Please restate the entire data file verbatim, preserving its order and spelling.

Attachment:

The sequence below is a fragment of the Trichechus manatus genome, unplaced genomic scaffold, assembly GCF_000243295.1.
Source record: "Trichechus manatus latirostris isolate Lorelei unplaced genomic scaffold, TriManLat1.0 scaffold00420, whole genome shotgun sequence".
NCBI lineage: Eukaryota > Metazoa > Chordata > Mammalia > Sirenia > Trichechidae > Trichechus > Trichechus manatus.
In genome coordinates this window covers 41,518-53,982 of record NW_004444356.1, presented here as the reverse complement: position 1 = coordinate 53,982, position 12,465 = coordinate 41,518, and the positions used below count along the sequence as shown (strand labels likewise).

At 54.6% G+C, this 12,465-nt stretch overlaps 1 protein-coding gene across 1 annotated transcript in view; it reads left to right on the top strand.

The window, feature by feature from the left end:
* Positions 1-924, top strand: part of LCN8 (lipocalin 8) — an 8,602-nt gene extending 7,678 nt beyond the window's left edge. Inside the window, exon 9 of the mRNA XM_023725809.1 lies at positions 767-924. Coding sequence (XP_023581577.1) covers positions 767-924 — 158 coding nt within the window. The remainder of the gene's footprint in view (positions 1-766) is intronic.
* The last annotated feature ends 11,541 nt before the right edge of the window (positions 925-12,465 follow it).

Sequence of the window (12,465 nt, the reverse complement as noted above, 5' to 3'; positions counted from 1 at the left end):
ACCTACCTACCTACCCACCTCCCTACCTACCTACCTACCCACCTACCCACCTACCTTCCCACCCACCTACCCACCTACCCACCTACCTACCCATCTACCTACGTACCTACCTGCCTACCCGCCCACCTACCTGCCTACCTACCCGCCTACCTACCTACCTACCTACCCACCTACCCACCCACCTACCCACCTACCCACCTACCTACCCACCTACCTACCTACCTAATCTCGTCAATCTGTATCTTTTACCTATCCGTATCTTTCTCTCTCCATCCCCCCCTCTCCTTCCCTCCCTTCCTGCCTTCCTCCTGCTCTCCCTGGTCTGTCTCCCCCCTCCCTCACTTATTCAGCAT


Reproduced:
The sequence below is a fragment of the Trichechus manatus genome, unplaced genomic scaffold, assembly GCF_000243295.1.
Source record: "Trichechus manatus latirostris isolate Lorelei unplaced genomic scaffold, TriManLat1.0 scaffold00420, whole genome shotgun sequence".
NCBI lineage: Eukaryota > Metazoa > Chordata > Mammalia > Sirenia > Trichechidae > Trichechus > Trichechus manatus.
In genome coordinates this window covers 41,518-53,982 of record NW_004444356.1, presented here as the reverse complement: position 1 = coordinate 53,982, position 12,465 = coordinate 41,518, and the positions used below count along the sequence as shown (strand labels likewise).

At 54.6% G+C, this 12,465-nt stretch overlaps 1 protein-coding gene across 1 annotated transcript in view; it reads left to right on the top strand.

The window, feature by feature from the left end:
* Positions 1-924, top strand: part of LCN8 (lipocalin 8) — an 8,602-nt gene extending 7,678 nt beyond the window's left edge. Inside the window, exon 9 of the mRNA XM_023725809.1 lies at positions 767-924. Coding sequence (XP_023581577.1) covers positions 767-924 — 158 coding nt within the window. The remainder of the gene's footprint in view (positions 1-766) is intronic.
* The last annotated feature ends 11,541 nt before the right edge of the window (positions 925-12,465 follow it).

Sequence of the window (12,465 nt, the reverse complement as noted above, 5' to 3'; positions counted from 1 at the left end):
ACCTACCTACCTACCCACCTCCCTACCTACCTACCTACCCACCTACCCACCTACCTTCCCACCCACCTACCCACCTACCCACCTACCTACCCATCTACCTACGTACCTACCTGCCTACCCGCCCACCTACCTGCCTACCTACCCGCCTACCTACCTACCTACCTACCCACCTACCCACCCACCTACCCACCTACCCACCTACCTACCCACCTACCTACCTACCTAATCTCGTCAATCTGTATCTTTTACCTATCCGTATCTTTCTCTCTCCATCCCCCCCTCTCCTTCCCTCCCTTCCTGCCTTCCTCCTGCTCTCCCTGGTCTGTCTCCCCCCTCCCTCACTTATTCAGCAT